Thursday, April 10, 2014

Student Loans

NPR has been running a series on student loans.  Morning Edition had a story featuring an interview with 3 young women who have staggering amounts of student loans.  It made me reflect on how lucky I've been.

I went to Newberry College for my undergraduate degree.  Newberry is a small, Lutheran, liberal arts school.  At the time, it had a hefty price tag, especially compared to state schools.  But I got lots of scholarships, and so my family paid very little, and for 2 years, the price tag was zero.

I married a man with student loans, and his loans worried my grandmother, although she liked the man.  Now the amount of the loan seems laughably small:  roughly $2000.  We paid a little bit more than we owed each month, and it didn't seem onerous.  It wasn't.  It was a loan from the golden days of student loans:  it helped a struggling student, and the payback plan was fair.

We both went to grad school at the same time, and we were determined not to take out more loans.  We had great assistance from the school, so our tuition cost very little, with none of the fees that schools pack on now.  I paid $150 for tuition each semester, and that amount could be taken out of the pittance that I was paid for my teaching assistantship.  Yes, $150--that's just one zero at the end.

A few years later, my spouse returned to school, and we took out the maximum amount of student loans possible so that he could pay for tuition, fees, housing and living expenses in a different place 90 miles away from our home base.  We could have taken 15 years to pay off those loans, but we paid them early when my spouse sold a tech stock at just the right minute.

I used to joke that maybe we'd continue to take turns going to grad school and taking out student loans and deferring old ones.  I have since met people who have bumped against the upper level possible as they've taken out every student loan possible.  At the time I made my joke, I didn't realize there was an upper level, and I couldn't have foreseen how quickly one could take on loan amounts that would get people to the $225,000 limit for grad school student debt (my memory of the specific amount of the limit may be faulty).

I used to classify student debt in the same category as mortgages, debts that would be worth it, in terms of how much further ahead you'd be with them than without them.  Now, I'm just not sure.

Now I think in terms of a car--I first read Kelli Russell Agodon say this, in a post of hers I can't find right now.  She talked about her MFA costing the same amount as a Toyota sedan.  If you would feel comfortable taking out a car loan that costs that much, then taking out that much for a graduate degree could be similar.

I want to believe that an additional degree will open all sorts of doors that wouldn't have opened otherwise, but I'm old enough to know better.  Many of those doors can be opened in other ways, after all, ways that don't require any debt.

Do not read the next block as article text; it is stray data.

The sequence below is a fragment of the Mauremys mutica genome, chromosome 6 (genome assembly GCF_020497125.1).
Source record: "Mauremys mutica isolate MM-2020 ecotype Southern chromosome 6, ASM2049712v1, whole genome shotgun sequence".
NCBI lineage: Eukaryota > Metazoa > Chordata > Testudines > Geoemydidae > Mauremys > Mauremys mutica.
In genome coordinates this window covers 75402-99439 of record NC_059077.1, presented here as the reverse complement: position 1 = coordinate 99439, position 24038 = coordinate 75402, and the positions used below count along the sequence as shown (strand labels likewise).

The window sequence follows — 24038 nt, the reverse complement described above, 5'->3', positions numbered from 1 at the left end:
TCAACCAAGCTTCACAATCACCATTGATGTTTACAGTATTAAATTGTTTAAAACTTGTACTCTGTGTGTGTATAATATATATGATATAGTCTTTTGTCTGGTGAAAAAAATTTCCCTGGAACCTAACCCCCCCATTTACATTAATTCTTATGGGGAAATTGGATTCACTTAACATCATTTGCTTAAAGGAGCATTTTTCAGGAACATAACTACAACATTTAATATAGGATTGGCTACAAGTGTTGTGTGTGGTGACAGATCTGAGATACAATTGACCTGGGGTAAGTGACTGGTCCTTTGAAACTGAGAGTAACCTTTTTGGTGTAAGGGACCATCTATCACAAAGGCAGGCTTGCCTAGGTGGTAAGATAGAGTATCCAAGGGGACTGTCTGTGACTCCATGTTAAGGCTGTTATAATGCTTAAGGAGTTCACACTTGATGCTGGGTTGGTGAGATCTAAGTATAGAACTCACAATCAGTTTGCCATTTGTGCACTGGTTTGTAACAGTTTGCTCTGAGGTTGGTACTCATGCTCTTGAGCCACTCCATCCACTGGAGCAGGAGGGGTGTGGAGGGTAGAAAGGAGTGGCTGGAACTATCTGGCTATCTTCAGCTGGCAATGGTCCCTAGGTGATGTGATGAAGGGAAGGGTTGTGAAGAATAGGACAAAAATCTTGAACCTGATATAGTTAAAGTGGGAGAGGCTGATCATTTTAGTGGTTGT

But to be honest, the student loans that worry me most are the ones who go to the students who never finish a degree.  If a student finishes an undergraduate degree with a bit more debt than society would like, that student will likely find better employment opportunities throughout life because of that degree--the loan will eventually pay for itself, if you look at labor statistics, although it may take a lifetime.

But the student who finishes a few years of college and then disappears?  Those are the ones carrying more loan debt than they can ever manage.  We hear about college drop outs like Steve Jobs, but most college drop outs these days will be lucky if they get jobs in fast food or retail.

In the coming months, I predict we'll be hearing a lot about remaking the student loan system.  Some will want us to look at graduation rates or at jobs at the end.  I would want us to set up a system that intervenes much earlier.

I'm all for giving people multiple chances, don't get me wrong.  I'd have a mostly open admissions policy, but I'd have a review at key points.  If you're entering with evidence that you've struggled in the past, we'd check your grades after a term or two.  If you're not doing well (doing well would be grades of C or better), you'd need to take some time off and come back when you're better able to focus on school.

Or maybe we should just do this for every student.  We don't let people take out mortgages if they can't make the monthly payments.  Maybe it's time to be more proactive when it comes to student loans.  As a taxpayer who is funding these loans, I want to set students up for success, and intervene if we have evidence that the money isn't being put to good use--and intervene before struggling students have been able to take out tens of thousands of dollars of loans.


Anonymous said...

I concur!
In many ways, there are people deferring adult workworld time by staying in school getting degrees, which may overload things on the other end. And when do they start working to get experience and pay the loans back?

Tom Richy said...

The loans are really an unfair graduate tax which doubly penalises those who rise to earn enough to pay higher rate taxes as well. I was lucky enough to graduate in 1973 long before fees and cash loans but, having ben fully employed for over 40 years and paying higher rate tax for many of those I have more than paid back what was invested in me by the state.